“Patient selection is a great example,” he said, noting that most of the focus to date in this area has been on vessel mapping and size criteria, and the presence of the perforator. “More understanding of whether predialysis patients or those already on dialysis will benefit the most from endoAVF is another good example,” Jones pointed out. “And, recognising recent studies in surgical fistulas that have demonstrated major differences in fistula use and success between ethnic groups. We do not have these data for endoAVF.”
Inconsistencies in endpoint definitions are abundant in the literature, Jones also warned. “I think there does need to be some consistency with definitions moving forward, so we can make meaningful comparisons between all these different studies.” He also called for more focus on cannulation as “that is what is important to the patient”. “At the end of the day, they are the end user and, whilst we talk about the scientific side of things, there needs to be more focus, understanding and education around cannulation,” he added.
The war on access dysfunction using drugs
While the safety and efficacy of DCBs in the dialysis access space is increasingly being backed by mid-to-long-term evidence, Haskal recently took a scalpel to this evidence and warned against “optimistic overexuberance” in an interview featured in an upcoming edition of Renal Interventions. At EVA, he also spoke on the benefits of getting data from industry trials with incredibly tight populations and controlled situations, but asked Scott Trerotola (University of Pennsylvania, Philadelphia, USA): “How do you compare these populations one to the other when they all live like these beautiful, independent Greek islands? Can you take the group from one and case control into another, and then draw conclusions?”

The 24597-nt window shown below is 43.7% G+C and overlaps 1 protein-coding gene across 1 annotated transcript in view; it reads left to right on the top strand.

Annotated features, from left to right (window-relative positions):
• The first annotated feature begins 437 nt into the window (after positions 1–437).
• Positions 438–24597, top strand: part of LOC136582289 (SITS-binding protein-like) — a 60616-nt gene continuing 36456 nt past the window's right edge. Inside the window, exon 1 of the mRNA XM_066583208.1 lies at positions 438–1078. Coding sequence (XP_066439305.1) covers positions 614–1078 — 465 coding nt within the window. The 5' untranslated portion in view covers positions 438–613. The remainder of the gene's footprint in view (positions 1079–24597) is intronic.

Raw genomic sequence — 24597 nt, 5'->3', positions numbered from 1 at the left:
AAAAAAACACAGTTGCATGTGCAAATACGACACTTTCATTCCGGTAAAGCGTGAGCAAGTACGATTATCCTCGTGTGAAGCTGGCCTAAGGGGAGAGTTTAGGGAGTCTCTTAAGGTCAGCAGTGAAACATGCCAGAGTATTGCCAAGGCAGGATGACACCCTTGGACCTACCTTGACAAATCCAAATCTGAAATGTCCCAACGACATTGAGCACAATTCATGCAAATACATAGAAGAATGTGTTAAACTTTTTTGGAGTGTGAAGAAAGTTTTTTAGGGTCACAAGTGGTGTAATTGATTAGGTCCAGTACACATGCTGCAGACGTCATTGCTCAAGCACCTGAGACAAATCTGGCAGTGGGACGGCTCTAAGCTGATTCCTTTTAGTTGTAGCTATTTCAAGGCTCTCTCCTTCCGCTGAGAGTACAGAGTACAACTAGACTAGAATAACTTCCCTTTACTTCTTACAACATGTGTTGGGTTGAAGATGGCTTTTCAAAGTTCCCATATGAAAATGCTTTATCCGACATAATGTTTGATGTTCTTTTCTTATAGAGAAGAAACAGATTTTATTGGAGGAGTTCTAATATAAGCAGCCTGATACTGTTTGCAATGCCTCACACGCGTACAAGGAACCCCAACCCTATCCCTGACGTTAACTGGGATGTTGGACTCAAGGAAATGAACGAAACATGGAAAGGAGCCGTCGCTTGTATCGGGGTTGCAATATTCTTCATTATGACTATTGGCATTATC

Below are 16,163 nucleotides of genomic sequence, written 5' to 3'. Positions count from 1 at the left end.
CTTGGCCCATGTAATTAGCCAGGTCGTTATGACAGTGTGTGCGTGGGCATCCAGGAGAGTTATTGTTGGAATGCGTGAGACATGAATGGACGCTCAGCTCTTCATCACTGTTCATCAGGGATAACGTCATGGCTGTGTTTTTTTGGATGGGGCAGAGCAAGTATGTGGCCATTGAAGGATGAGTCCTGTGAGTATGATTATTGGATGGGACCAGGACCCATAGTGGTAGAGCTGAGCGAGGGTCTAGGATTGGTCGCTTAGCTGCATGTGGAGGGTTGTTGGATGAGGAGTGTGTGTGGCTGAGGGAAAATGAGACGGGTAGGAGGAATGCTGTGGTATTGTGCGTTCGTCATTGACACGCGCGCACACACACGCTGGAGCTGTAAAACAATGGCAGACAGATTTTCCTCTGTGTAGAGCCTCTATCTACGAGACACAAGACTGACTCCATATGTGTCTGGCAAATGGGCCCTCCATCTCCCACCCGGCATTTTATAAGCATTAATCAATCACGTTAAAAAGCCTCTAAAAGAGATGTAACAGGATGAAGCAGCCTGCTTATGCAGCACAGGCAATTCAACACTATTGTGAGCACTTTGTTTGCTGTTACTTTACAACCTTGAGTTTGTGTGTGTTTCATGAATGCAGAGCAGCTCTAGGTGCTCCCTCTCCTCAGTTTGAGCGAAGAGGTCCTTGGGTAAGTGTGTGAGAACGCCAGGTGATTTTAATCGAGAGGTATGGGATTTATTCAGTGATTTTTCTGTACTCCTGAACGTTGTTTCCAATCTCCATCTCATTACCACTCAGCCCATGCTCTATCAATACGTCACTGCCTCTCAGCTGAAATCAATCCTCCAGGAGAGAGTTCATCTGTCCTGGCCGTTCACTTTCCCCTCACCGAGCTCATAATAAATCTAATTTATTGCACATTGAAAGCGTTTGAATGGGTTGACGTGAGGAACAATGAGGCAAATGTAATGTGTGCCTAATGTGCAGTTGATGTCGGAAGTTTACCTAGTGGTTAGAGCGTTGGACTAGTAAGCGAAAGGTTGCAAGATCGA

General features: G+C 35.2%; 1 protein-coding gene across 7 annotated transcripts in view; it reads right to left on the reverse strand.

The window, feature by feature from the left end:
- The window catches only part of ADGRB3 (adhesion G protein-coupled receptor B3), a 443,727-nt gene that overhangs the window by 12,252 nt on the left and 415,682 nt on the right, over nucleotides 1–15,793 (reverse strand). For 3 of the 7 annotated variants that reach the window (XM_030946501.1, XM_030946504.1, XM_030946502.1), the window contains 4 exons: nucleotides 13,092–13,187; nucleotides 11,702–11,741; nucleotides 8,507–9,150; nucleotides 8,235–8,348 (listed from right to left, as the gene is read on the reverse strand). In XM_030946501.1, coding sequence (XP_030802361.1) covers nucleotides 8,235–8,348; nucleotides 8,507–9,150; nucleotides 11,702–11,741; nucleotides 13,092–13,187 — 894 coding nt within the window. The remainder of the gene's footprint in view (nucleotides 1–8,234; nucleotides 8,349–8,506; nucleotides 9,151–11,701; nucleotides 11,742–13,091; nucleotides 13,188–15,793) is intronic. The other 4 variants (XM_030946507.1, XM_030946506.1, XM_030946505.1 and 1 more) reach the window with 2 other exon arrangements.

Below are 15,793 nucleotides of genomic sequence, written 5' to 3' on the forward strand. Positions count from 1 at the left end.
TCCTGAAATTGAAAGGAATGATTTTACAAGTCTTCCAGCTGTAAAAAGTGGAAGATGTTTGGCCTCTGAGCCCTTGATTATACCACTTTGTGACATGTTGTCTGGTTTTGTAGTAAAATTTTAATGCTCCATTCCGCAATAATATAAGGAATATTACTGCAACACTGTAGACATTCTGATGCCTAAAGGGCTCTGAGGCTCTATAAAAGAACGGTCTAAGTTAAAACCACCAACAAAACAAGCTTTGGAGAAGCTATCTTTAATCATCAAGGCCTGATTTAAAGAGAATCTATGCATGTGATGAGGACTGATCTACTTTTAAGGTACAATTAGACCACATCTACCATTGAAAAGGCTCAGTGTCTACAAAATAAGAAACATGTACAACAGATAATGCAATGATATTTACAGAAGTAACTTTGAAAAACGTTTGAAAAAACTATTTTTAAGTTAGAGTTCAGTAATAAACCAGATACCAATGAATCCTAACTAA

Trerotola initially qualified by saying a biostatistician would likely answer with an “absolute no”, before adding: “When you have a whole bunch of studies that have been done exactly the same way, and have the exact same signal—for example, the control group and all of these DCB studies remarkably show the same outcomes in terms of primary patency […] when you start seeing the same signal repeatedly, maybe we are really onto something.”
Elsewhere, Katsanos provided a whirlwind tour of increasing interest in the limus family of drugs, describing them as a “large group of rapamycin analogues that are cytostatic, rather than cytotoxic, which paclitaxel is”. Continuing, he noted that limus drugs offer a potential alternative to paclitaxel due to their wider therapeutic margin and mode of action. “There is a large family of ‘rapalogs’ already widely effective and used in coronary artery disease. Two randomised controlled trials of sirolimus-coated balloons in the treatment of arteriovenous fistula stenoses are currently underway with two different platforms using different doses of sirolimus, and their results are anticipated,” he concluded.